The past 6 months of this internship have been a wild, wonderful roller coaster. I couldn’t have asked for a better job right out of college!
A quick 5 things that this job has taught me:
- Marshes are unpredictable; tread lightly or you may get a boot full of sulfur water.
- Seed collecting during a hurricane can be difficult. And wet. (Shout out to Hurricane Joaquin.)
- Permethrin. Permethrin. Permethrin.
- Mosquito face nets are also a good investment (especially for Chincoteague Island).
- Hotel continental breakfasts are life savers. Especially when they have chocolate milk.
It has been an amazing experience to see the landscapes change so drastically from blooming, lush meadows to crunchy, withered fields.
Blackwater National Wildlife Refuge, MD. September // November.
And a few fun pictures from our trips. The color scheme of November is brown // grey.
Collecting Spartina patens is an arduous task. Sometimes you just have to lay down in the marsh.
Carefully treading through the marshes at Blackwater NWR, MD.
Grey skies at Pettigrew State Park, NC
Blackwater NWR, MD
Clear skies at Robinson Neck Preserve, MD
As October comes to an end, we are collecting more seeds than ever before as we continue to travel the east coast. On our last trip, my crew member and I made 37 collections! Space in the seed room is getting a bit tight.
Seed room at NCBG
We had the opportunity to collect some really awesome things, like Opuntia humifusa, prickly pear!
Opuntia humifusa from Patuxent Wildlife Research Center, MD
And we got a closer look at the wild ponies of Chincoteague National Wildlife Refuge.
Pony at Chincoteague National Wildlife Refuge
We spent most of the time on the coast, so the sites were all amazing.
Horns Point Laboratory, MD
Mason Neck State Park, VA
Chincoteague National Wildlife Refuge, VA
Since the days are getting shorter, we get to see the sun both rise and set, and they have been spectacular!
Sunrise at Virginia Beach
Sunset at Mason Neck State Park, VA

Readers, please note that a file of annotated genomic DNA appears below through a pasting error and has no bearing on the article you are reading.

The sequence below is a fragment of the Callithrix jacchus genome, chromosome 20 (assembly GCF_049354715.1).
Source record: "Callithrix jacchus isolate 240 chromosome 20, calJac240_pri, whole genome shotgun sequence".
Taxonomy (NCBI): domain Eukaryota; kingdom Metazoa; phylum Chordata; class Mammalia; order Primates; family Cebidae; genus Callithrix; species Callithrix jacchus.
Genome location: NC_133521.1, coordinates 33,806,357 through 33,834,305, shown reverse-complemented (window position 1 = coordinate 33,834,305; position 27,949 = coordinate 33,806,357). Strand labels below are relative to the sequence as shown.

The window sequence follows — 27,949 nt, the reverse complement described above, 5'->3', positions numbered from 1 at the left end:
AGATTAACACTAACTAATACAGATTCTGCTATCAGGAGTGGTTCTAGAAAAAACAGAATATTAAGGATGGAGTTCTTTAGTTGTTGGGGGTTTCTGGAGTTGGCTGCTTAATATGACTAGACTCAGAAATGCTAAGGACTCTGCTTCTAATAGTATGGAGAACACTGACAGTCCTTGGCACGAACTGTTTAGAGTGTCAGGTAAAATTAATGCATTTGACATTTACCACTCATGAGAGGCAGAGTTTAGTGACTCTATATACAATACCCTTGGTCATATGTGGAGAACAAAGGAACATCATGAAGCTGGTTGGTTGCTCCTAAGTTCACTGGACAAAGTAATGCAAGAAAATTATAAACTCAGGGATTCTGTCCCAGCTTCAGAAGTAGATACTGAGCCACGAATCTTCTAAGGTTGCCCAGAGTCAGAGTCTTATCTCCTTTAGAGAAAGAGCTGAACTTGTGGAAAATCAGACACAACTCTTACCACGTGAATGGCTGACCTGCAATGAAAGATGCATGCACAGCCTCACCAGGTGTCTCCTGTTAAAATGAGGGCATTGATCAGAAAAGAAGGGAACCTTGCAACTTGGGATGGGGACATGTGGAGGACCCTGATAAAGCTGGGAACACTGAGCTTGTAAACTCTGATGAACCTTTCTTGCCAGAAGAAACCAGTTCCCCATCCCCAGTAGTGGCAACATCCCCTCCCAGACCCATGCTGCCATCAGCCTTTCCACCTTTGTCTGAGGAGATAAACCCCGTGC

Sunset at Back Bay National Wildlife Refuge, VA
Summer has come and gone, and what do we have to show for it? Well, the SOS team at the NC Botanical Garden has over 100 collections of native seed!
In anticipation of the Emerald Ash Borer, we helped collect pumpkin ash, Fraxinus profunda, at Dyke Marsh in Alexandria, VA. Little did we know that Pope-a-polooza was upon us! Wading through the traffic, we made it to our field site and finally got to collect on a boat!
Collecting Fraxinus profunda.
The most recent update for the east coast is Hurricane Joaquin. While it looks like he’ll be avoiding landfall with the U.S., we are getting a lot of rain and wind. We moved off of the NC Outer Banks and onto the mainland in Virginia to wait out some of the weather before resuming our seed collection.
I’ll leave you with some photos of our beautiful collection sites.
Blackwater National Wildlife Refuge, MD
Alligator River National Wildlife Refuge, NC
Blue mistflower, Conoclinium coelestinum, at Swanquarter National Wildlife Refuge, NC
Jockeys Ridge State Park, NC
After a very productive week in the NC OBX, the team returned to Chapel Hill for seed cleaning, debriefing, and planning. Our greatest feat was collected over 10,000 Prunus serotina seeds at Currituck Banks!
To take break from the seed room, we would help monitor some of NCBG’s properties while we studied up on our species list. But it’s North Carolina and we get a lot of flash rain showers…
After a week in Chapel Hill, we were ready to get back into the field. We planned out a trip up to Virginia and Maryland with five sites in mind. However, we found that seed production is experiencing a weird hiatus where some species are done producing, while others aren’t ready to be collected! We still got to see some awesome scenery and wildlife: a rafter of turkeys and a pair of bald eagles. Sadly, we saw no black bears this trip.
Until next time!
Training, scoping, collecting, oh my!
June was a busy month for the interns at the North Carolina Botanical Garden. After a week of SOS East Training here in Chapel Hill, N.C., we dove into research. With our heads buried in herbarium specimens and Delmarva Peninsula maps, we prepared for our first trip to the coast.
We traveled through North Carolina up to Virginia and Maryland. During our time, we saw some beautiful coastal plain habitats…
But when we returned, we had work to do: seeds to clean and more permits to acquire.
Until next time!